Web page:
Mo Salah.

Mon 17 Jun by Nick Said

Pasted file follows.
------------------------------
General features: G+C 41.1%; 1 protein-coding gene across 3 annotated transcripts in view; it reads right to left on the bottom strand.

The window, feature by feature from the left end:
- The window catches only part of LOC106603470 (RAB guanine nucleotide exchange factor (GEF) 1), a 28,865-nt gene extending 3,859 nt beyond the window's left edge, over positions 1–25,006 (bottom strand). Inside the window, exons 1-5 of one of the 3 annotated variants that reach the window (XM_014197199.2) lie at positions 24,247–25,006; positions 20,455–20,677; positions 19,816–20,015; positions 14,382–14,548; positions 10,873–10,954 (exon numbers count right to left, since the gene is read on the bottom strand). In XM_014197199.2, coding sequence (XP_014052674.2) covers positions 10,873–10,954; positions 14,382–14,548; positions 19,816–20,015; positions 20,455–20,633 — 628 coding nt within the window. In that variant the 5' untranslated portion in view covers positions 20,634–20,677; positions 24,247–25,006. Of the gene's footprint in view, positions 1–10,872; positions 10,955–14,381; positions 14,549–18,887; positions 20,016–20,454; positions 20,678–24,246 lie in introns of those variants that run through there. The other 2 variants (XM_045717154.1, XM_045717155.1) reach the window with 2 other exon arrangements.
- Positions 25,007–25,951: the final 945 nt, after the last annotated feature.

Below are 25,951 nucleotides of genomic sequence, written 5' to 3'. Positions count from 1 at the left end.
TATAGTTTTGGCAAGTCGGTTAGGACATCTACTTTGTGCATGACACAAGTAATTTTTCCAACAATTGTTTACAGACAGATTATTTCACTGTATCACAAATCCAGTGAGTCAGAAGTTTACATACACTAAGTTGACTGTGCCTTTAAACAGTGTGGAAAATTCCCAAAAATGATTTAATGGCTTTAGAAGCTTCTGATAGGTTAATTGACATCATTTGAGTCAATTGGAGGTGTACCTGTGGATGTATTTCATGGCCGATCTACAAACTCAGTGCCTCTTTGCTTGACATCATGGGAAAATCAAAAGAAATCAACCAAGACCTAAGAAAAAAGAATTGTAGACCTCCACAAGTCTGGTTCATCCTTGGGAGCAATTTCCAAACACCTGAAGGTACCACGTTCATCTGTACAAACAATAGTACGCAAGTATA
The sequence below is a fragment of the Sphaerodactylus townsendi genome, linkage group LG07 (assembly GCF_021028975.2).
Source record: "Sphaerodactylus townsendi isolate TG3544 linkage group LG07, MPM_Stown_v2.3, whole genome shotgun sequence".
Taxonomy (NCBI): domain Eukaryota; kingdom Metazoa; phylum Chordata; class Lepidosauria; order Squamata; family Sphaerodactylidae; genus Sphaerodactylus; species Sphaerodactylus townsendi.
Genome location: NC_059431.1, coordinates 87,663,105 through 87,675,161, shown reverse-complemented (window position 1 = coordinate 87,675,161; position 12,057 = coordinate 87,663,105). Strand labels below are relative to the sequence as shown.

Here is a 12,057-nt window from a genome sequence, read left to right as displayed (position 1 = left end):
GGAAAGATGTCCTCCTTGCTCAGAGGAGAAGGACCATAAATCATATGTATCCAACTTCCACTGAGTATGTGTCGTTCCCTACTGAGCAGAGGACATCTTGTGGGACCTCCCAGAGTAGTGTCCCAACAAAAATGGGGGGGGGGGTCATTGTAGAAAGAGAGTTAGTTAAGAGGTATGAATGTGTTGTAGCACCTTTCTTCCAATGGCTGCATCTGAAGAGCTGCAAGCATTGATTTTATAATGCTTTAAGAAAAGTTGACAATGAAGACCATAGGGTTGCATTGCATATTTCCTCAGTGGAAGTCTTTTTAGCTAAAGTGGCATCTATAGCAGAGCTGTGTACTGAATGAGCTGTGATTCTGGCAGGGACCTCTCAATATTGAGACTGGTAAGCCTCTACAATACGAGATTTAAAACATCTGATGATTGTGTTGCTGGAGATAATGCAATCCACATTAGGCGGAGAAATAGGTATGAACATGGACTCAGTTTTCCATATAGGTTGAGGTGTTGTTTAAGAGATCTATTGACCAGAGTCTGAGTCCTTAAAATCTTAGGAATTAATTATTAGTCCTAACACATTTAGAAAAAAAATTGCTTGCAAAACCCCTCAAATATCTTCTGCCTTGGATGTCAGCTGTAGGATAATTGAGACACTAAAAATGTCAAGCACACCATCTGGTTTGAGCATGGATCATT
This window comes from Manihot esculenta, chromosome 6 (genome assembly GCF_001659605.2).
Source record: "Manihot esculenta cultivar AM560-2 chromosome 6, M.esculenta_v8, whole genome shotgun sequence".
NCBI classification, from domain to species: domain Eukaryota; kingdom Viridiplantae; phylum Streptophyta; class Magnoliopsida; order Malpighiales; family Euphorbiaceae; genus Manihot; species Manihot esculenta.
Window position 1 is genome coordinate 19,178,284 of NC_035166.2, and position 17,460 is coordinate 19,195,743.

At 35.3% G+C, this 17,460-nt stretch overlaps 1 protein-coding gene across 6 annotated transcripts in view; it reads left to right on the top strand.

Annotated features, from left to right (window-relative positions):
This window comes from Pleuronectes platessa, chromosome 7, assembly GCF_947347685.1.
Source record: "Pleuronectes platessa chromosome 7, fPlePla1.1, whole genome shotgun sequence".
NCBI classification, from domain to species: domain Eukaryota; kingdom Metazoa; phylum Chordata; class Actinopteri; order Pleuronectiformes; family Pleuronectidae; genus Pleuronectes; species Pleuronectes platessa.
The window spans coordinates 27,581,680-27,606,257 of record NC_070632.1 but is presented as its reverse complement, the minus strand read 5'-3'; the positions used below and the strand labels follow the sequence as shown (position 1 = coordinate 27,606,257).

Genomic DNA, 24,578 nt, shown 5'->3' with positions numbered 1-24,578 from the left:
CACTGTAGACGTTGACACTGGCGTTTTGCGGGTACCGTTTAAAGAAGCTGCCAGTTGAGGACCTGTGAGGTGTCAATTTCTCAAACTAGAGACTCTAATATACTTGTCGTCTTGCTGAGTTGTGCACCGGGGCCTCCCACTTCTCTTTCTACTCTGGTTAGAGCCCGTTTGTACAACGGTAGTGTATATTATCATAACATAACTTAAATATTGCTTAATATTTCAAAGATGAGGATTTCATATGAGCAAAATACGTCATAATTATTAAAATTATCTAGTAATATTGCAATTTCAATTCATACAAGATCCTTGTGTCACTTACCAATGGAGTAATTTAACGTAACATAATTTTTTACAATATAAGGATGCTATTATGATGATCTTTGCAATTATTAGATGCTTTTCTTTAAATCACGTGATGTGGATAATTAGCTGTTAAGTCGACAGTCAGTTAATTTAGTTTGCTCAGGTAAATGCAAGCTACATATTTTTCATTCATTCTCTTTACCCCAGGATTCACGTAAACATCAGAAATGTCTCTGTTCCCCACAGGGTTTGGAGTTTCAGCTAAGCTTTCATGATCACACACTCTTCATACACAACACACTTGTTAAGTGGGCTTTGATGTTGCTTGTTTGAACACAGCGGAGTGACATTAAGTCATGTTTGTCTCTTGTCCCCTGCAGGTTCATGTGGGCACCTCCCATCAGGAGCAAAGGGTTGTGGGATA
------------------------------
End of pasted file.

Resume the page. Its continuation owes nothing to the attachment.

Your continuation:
When Egypt begin their quest for the Africa Cup of Nations title on home soil against Zimbabwe on Friday, their chances may well rest on the attacking instincts of Liverpool forward Mo Salah. Egypt have hosted the continental championship on four previous occasions and only once, in 1974 when Zaire were successful, failed to win the trophy. But there is perhaps a more rounded threat from elsewhere on this occasion. The likes of Morocco, Tunisia, Nigeria, Algeria and perhaps even South Africa are all in with a genuine chance of success. Salah is very much the fulcrum of this Egypt side in which he is used more as a striker than his traditional wing role. He is the in-form forward in the team and an excellent outlet for their attacking play. He is possibly at the peak of his powers, finishing as joint top-scorer in the English Premier League and scoring the penalty that set Liverpool on their way in the UEFA Champions League final. It is only really in the last two seasons that he has been counted among Europe’s leading forwards though - before that he was considered as something of a journeyman. Hailing from the small Egyptian village of Nagrig, he made his Egyptian Premier League debut with El Mokawloon in 2010. After two years he had done enough to win a move to Swiss side Basel, where he spent the next two seasons. His goals ratio was modest, but he looked a player with potential and that made Chelsea take a punt on his talent in 2014. But he could not quite settle at Stamford Bridge and was given scant opportunities before loan spells with Fiorentina and Roma. Roma signed him permanently for the 2016-17 season and it was there that he blossomed, scoring 29 goals in two seasons. Liverpool signed him in 2017 and he has been an instant hit at Anfield, becoming part of a feared front three that also comprises Senegal’s Sadio Mane and the Brazilian Roberto Firmino. He has 39 goals from 62 Egypt caps, and five or six more could well see the Pharaohs to another Nations Cup success.